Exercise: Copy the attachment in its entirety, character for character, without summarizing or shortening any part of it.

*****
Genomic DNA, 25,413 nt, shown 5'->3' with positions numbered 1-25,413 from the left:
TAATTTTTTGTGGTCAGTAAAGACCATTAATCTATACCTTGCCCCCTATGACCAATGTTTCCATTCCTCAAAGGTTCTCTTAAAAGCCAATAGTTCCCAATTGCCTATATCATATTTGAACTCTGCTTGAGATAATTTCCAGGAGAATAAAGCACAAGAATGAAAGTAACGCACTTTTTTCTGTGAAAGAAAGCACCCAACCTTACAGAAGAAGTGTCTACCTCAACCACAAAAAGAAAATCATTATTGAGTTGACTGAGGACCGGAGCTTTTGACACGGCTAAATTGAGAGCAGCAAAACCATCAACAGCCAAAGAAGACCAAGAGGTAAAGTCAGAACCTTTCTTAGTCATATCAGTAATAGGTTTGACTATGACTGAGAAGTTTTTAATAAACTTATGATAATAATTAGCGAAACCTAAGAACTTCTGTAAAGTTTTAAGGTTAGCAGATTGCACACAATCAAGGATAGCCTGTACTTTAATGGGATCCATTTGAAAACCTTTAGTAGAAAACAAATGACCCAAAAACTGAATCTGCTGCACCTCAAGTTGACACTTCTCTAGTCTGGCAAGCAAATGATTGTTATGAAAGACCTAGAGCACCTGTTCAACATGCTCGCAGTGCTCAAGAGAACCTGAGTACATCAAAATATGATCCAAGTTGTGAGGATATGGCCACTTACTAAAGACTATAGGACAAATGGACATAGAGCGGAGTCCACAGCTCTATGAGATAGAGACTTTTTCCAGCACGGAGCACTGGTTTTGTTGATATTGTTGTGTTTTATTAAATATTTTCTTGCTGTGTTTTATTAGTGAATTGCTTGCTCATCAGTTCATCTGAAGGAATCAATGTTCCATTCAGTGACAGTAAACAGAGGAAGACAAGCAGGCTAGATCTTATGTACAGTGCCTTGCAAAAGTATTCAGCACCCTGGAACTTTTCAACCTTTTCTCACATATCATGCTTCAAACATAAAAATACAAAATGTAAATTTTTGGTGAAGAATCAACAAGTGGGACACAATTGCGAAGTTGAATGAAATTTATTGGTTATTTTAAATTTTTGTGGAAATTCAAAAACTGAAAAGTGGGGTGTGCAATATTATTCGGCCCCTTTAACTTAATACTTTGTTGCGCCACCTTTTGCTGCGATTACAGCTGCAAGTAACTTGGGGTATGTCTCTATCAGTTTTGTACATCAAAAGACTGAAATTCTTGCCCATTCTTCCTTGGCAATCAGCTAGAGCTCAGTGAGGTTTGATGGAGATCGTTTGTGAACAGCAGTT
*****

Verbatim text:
Genomic DNA, 25,413 nt, shown 5'->3' with positions numbered 1-25,413 from the left:
TAATTTTTTGTGGTCAGTAAAGACCATTAATCTATACCTTGCCCCCTATGACCAATGTTTCCATTCCTCAAAGGTTCTCTTAAAAGCCAATAGTTCCCAATTGCCTATATCATATTTGAACTCTGCTTGAGATAATTTCCAGGAGAATAAAGCACAAGAATGAAAGTAACGCACTTTTTTCTGTGAAAGAAAGCACCCAACCTTACAGAAGAAGTGTCTACCTCAACCACAAAAAGAAAATCATTATTGAGTTGACTGAGGACCGGAGCTTTTGACACGGCTAAATTGAGAGCAGCAAAACCATCAACAGCCAAAGAAGACCAAGAGGTAAAGTCAGAACCTTTCTTAGTCATATCAGTAATAGGTTTGACTATGACTGAGAAGTTTTTAATAAACTTATGATAATAATTAGCGAAACCTAAGAACTTCTGTAAAGTTTTAAGGTTAGCAGATTGCACACAATCAAGGATAGCCTGTACTTTAATGGGATCCATTTGAAAACCTTTAGTAGAAAACAAATGACCCAAAAACTGAATCTGCTGCACCTCAAGTTGACACTTCTCTAGTCTGGCAAGCAAATGATTGTTATGAAAGACCTAGAGCACCTGTTCAACATGCTCGCAGTGCTCAAGAGAACCTGAGTACATCAAAATATGATCCAAGTTGTGAGGATATGGCCACTTACTAAAGACTATAGGACAAATGGACATAGAGCGGAGTCCACAGCTCTATGAGATAGAGACTTTTTCCAGCACGGAGCACTGGTTTTGTTGATATTGTTGTGTTTTATTAAATATTTTCTTGCTGTGTTTTATTAGTGAATTGCTTGCTCATCAGTTCATCTGAAGGAATCAATGTTCCATTCAGTGACAGTAAACAGAGGAAGACAAGCAGGCTAGATCTTATGTACAGTGCCTTGCAAAAGTATTCAGCACCCTGGAACTTTTCAACCTTTTCTCACATATCATGCTTCAAACATAAAAATACAAAATGTAAATTTTTGGTGAAGAATCAACAAGTGGGACACAATTGCGAAGTTGAATGAAATTTATTGGTTATTTTAAATTTTTGTGGAAATTCAAAAACTGAAAAGTGGGGTGTGCAATATTATTCGGCCCCTTTAACTTAATACTTTGTTGCGCCACCTTTTGCTGCGATTACAGCTGCAAGTAACTTGGGGTATGTCTCTATCAGTTTTGTACATCAAAAGACTGAAATTCTTGCCCATTCTTCCTTGGCAATCAGCTAGAGCTCAGTGAGGTTTGATGGAGATCGTTTGTGAACAGCAGTT